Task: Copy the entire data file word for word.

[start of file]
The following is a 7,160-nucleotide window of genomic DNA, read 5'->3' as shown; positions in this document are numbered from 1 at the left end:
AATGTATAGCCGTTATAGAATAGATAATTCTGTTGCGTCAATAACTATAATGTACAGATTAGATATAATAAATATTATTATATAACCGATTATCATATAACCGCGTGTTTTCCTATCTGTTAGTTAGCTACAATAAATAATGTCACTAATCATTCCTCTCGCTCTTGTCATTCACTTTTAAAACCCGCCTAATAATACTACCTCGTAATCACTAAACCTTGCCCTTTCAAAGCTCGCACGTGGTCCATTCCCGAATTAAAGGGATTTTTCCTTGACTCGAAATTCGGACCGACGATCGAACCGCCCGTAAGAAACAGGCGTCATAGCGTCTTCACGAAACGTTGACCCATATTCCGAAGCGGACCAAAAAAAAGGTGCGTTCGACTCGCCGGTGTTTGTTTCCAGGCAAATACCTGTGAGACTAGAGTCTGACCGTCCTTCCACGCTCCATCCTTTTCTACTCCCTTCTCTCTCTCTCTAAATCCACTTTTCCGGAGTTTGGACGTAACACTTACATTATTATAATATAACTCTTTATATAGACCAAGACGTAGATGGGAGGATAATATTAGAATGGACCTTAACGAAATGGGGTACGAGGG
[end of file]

The following is a 7,160-nucleotide window of genomic DNA, read 5'->3' as shown; positions in this document are numbered from 1 at the left end:
AATGTATAGCCGTTATAGAATAGATAATTCTGTTGCGTCAATAACTATAATGTACAGATTAGATATAATAAATATTATTATATAACCGATTATCATATAACCGCGTGTTTTCCTATCTGTTAGTTAGCTACAATAAATAATGTCACTAATCATTCCTCTCGCTCTTGTCATTCACTTTTAAAACCCGCCTAATAATACTACCTCGTAATCACTAAACCTTGCCCTTTCAAAGCTCGCACGTGGTCCATTCCCGAATTAAAGGGATTTTTCCTTGACTCGAAATTCGGACCGACGATCGAACCGCCCGTAAGAAACAGGCGTCATAGCGTCTTCACGAAACGTTGACCCATATTCCGAAGCGGACCAAAAAAAAGGTGCGTTCGACTCGCCGGTGTTTGTTTCCAGGCAAATACCTGTGAGACTAGAGTCTGACCGTCCTTCCACGCTCCATCCTTTTCTACTCCCTTCTCTCTCTCTCTAAATCCACTTTTCCGGAGTTTGGACGTAACACTTACATTATTATAATATAACTCTTTATATAGACCAAGACGTAGATGGGAGGATAATATTAGAATGGACCTTAACGAAATGGGGTACGAGGG